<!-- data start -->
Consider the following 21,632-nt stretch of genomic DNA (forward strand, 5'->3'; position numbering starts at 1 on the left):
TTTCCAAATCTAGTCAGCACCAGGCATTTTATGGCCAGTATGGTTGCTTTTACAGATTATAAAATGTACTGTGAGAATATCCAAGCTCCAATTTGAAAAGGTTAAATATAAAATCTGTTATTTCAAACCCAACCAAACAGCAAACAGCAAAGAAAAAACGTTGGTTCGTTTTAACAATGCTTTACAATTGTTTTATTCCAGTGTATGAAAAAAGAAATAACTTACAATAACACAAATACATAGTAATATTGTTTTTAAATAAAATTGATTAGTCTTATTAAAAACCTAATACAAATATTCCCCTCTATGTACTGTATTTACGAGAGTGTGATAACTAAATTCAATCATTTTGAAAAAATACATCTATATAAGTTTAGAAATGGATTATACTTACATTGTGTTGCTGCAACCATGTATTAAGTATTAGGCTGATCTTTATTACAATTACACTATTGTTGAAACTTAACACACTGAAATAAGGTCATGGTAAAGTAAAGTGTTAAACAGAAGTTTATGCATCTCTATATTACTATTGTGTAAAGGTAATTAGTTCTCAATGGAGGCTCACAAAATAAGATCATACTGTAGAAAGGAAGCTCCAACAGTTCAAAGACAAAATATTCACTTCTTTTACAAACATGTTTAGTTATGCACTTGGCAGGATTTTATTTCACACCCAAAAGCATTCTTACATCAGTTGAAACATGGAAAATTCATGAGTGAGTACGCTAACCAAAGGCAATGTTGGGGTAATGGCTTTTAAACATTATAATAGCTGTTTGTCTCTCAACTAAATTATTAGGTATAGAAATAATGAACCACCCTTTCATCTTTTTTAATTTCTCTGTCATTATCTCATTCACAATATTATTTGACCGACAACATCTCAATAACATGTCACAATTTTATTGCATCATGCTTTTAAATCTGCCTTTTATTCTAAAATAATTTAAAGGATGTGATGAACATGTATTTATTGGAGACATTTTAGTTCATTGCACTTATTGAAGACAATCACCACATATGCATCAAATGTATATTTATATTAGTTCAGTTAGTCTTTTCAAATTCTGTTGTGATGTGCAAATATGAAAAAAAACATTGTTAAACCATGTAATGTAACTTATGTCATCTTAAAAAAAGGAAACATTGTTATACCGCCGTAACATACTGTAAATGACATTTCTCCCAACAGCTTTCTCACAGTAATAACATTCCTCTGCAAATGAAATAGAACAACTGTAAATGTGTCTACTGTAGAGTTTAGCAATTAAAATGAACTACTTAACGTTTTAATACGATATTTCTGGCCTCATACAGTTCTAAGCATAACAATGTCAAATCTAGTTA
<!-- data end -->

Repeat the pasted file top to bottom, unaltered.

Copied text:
Consider the following 21,632-nt stretch of genomic DNA (forward strand, 5'->3'; position numbering starts at 1 on the left):
TTTCCAAATCTAGTCAGCACCAGGCATTTTATGGCCAGTATGGTTGCTTTTACAGATTATAAAATGTACTGTGAGAATATCCAAGCTCCAATTTGAAAAGGTTAAATATAAAATCTGTTATTTCAAACCCAACCAAACAGCAAACAGCAAAGAAAAAACGTTGGTTCGTTTTAACAATGCTTTACAATTGTTTTATTCCAGTGTATGAAAAAAGAAATAACTTACAATAACACAAATACATAGTAATATTGTTTTTAAATAAAATTGATTAGTCTTATTAAAAACCTAATACAAATATTCCCCTCTATGTACTGTATTTACGAGAGTGTGATAACTAAATTCAATCATTTTGAAAAAATACATCTATATAAGTTTAGAAATGGATTATACTTACATTGTGTTGCTGCAACCATGTATTAAGTATTAGGCTGATCTTTATTACAATTACACTATTGTTGAAACTTAACACACTGAAATAAGGTCATGGTAAAGTAAAGTGTTAAACAGAAGTTTATGCATCTCTATATTACTATTGTGTAAAGGTAATTAGTTCTCAATGGAGGCTCACAAAATAAGATCATACTGTAGAAAGGAAGCTCCAACAGTTCAAAGACAAAATATTCACTTCTTTTACAAACATGTTTAGTTATGCACTTGGCAGGATTTTATTTCACACCCAAAAGCATTCTTACATCAGTTGAAACATGGAAAATTCATGAGTGAGTACGCTAACCAAAGGCAATGTTGGGGTAATGGCTTTTAAACATTATAATAGCTGTTTGTCTCTCAACTAAATTATTAGGTATAGAAATAATGAACCACCCTTTCATCTTTTTTAATTTCTCTGTCATTATCTCATTCACAATATTATTTGACCGACAACATCTCAATAACATGTCACAATTTTATTGCATCATGCTTTTAAATCTGCCTTTTATTCTAAAATAATTTAAAGGATGTGATGAACATGTATTTATTGGAGACATTTTAGTTCATTGCACTTATTGAAGACAATCACCACATATGCATCAAATGTATATTTATATTAGTTCAGTTAGTCTTTTCAAATTCTGTTGTGATGTGCAAATATGAAAAAAAACATTGTTAAACCATGTAATGTAACTTATGTCATCTTAAAAAAAGGAAACATTGTTATACCGCCGTAACATACTGTAAATGACATTTCTCCCAACAGCTTTCTCACAGTAATAACATTCCTCTGCAAATGAAATAGAACAACTGTAAATGTGTCTACTGTAGAGTTTAGCAATTAAAATGAACTACTTAACGTTTTAATACGATATTTCTGGCCTCATACAGTTCTAAGCATAACAATGTCAAATCTAGTTA